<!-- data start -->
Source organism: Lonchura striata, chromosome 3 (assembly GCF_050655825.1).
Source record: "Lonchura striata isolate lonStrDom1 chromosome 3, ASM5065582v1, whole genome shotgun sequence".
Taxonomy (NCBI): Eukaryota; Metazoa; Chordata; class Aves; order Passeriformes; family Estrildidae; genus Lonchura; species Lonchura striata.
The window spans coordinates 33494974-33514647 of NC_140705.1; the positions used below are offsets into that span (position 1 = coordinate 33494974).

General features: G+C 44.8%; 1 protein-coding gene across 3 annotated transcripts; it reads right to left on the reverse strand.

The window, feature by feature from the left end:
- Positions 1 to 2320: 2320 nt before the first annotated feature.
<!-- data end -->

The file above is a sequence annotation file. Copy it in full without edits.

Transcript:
Source organism: Lonchura striata, chromosome 3 (assembly GCF_050655825.1).
Source record: "Lonchura striata isolate lonStrDom1 chromosome 3, ASM5065582v1, whole genome shotgun sequence".
Taxonomy (NCBI): Eukaryota; Metazoa; Chordata; class Aves; order Passeriformes; family Estrildidae; genus Lonchura; species Lonchura striata.
The window spans coordinates 33494974-33514647 of NC_140705.1; the positions used below are offsets into that span (position 1 = coordinate 33494974).

General features: G+C 44.8%; 1 protein-coding gene across 3 annotated transcripts; it reads right to left on the reverse strand.

The window, feature by feature from the left end:
- Positions 1 to 2320: 2320 nt before the first annotated feature.